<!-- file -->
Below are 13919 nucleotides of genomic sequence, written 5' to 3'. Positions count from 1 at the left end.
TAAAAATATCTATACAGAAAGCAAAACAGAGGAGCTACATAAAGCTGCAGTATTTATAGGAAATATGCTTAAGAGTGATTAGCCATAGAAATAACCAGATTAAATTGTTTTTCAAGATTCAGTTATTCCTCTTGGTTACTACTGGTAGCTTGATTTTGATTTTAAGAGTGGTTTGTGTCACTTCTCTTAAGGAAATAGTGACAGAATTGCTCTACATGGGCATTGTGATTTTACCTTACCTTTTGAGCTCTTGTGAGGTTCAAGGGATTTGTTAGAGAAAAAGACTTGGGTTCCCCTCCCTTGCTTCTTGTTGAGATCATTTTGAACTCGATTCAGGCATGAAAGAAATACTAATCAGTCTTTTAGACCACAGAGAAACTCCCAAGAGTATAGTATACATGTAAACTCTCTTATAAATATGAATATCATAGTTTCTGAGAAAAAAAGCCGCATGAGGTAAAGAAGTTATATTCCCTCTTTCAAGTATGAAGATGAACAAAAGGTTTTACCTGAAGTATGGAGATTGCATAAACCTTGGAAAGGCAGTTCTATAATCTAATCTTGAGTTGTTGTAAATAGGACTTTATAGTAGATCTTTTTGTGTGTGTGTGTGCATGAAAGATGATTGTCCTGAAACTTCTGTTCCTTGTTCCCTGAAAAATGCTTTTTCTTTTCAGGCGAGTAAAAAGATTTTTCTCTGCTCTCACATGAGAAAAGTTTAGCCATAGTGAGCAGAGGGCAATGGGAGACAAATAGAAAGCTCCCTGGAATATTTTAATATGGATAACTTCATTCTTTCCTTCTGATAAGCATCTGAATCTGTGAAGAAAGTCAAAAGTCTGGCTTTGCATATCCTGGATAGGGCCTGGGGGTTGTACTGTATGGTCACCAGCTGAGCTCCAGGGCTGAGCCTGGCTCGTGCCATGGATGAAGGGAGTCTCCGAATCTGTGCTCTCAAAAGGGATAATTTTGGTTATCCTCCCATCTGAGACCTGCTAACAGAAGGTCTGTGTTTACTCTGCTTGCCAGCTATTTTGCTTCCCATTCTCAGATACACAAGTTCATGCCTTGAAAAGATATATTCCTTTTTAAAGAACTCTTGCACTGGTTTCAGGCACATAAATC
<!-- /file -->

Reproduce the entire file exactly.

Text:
Below are 13919 nucleotides of genomic sequence, written 5' to 3'. Positions count from 1 at the left end.
TAAAAATATCTATACAGAAAGCAAAACAGAGGAGCTACATAAAGCTGCAGTATTTATAGGAAATATGCTTAAGAGTGATTAGCCATAGAAATAACCAGATTAAATTGTTTTTCAAGATTCAGTTATTCCTCTTGGTTACTACTGGTAGCTTGATTTTGATTTTAAGAGTGGTTTGTGTCACTTCTCTTAAGGAAATAGTGACAGAATTGCTCTACATGGGCATTGTGATTTTACCTTACCTTTTGAGCTCTTGTGAGGTTCAAGGGATTTGTTAGAGAAAAAGACTTGGGTTCCCCTCCCTTGCTTCTTGTTGAGATCATTTTGAACTCGATTCAGGCATGAAAGAAATACTAATCAGTCTTTTAGACCACAGAGAAACTCCCAAGAGTATAGTATACATGTAAACTCTCTTATAAATATGAATATCATAGTTTCTGAGAAAAAAAGCCGCATGAGGTAAAGAAGTTATATTCCCTCTTTCAAGTATGAAGATGAACAAAAGGTTTTACCTGAAGTATGGAGATTGCATAAACCTTGGAAAGGCAGTTCTATAATCTAATCTTGAGTTGTTGTAAATAGGACTTTATAGTAGATCTTTTTGTGTGTGTGTGTGCATGAAAGATGATTGTCCTGAAACTTCTGTTCCTTGTTCCCTGAAAAATGCTTTTTCTTTTCAGGCGAGTAAAAAGATTTTTCTCTGCTCTCACATGAGAAAAGTTTAGCCATAGTGAGCAGAGGGCAATGGGAGACAAATAGAAAGCTCCCTGGAATATTTTAATATGGATAACTTCATTCTTTCCTTCTGATAAGCATCTGAATCTGTGAAGAAAGTCAAAAGTCTGGCTTTGCATATCCTGGATAGGGCCTGGGGGTTGTACTGTATGGTCACCAGCTGAGCTCCAGGGCTGAGCCTGGCTCGTGCCATGGATGAAGGGAGTCTCCGAATCTGTGCTCTCAAAAGGGATAATTTTGGTTATCCTCCCATCTGAGACCTGCTAACAGAAGGTCTGTGTTTACTCTGCTTGCCAGCTATTTTGCTTCCCATTCTCAGATACACAAGTTCATGCCTTGAAAAGATATATTCCTTTTTAAAGAACTCTTGCACTGGTTTCAGGCACATAAATC